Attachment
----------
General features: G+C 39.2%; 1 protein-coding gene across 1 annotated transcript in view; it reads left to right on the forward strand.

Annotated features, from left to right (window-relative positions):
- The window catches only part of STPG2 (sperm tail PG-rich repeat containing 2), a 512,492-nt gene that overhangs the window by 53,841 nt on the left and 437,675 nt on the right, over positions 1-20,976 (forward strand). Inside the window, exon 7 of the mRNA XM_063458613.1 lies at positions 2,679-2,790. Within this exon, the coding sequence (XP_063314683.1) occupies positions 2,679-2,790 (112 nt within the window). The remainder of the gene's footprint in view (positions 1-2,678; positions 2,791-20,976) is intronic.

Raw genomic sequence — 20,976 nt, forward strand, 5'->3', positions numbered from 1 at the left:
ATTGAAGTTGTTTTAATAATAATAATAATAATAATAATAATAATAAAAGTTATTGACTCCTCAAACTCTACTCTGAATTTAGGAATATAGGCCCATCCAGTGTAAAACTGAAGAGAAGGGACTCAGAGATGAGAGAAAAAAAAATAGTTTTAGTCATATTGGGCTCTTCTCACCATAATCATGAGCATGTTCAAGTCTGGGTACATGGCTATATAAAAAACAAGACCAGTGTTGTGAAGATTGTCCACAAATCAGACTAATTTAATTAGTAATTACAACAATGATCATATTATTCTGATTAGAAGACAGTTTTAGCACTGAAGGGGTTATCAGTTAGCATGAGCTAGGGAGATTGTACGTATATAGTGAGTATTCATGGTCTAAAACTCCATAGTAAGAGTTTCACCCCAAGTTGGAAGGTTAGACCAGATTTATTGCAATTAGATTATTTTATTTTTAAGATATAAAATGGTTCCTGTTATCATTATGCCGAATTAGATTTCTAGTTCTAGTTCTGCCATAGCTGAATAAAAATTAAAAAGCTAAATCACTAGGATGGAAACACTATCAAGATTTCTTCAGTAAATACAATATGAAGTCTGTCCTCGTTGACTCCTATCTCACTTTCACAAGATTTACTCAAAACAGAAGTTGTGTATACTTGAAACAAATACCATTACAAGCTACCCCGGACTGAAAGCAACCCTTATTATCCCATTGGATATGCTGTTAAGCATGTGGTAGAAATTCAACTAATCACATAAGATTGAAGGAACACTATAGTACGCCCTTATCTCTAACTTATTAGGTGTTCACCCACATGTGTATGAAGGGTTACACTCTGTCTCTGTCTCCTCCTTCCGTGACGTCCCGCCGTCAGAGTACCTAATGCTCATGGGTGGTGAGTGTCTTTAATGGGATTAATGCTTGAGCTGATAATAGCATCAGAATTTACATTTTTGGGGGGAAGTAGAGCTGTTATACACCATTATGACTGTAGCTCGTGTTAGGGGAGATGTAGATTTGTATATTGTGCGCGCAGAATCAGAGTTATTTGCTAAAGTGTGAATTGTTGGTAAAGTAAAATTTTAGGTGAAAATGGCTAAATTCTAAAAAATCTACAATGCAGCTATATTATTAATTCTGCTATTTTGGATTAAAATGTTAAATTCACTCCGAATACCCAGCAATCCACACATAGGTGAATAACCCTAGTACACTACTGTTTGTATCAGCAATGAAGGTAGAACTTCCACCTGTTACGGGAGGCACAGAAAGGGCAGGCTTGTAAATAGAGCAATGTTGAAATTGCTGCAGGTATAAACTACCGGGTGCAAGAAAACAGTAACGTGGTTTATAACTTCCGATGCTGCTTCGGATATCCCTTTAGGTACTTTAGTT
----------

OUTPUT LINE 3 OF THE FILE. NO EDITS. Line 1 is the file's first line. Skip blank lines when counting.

- The window catches only part of STPG2 (sperm tail PG-rich repeat containing 2), a 512,492-nt gene that overhangs the window by 53,841 nt on the left and 437,675 nt on the right, over positions 1-20,976 (forward strand). Inside the window, exon 7 of the mRNA XM_063458613.1 lies at positions 2,679-2,790. Within this exon, the coding sequence (XP_063314683.1) occupies positions 2,679-2,790 (112 nt within the window). The remainder of the gene's footprint in view (positions 1-2,678; positions 2,791-20,976) is intronic.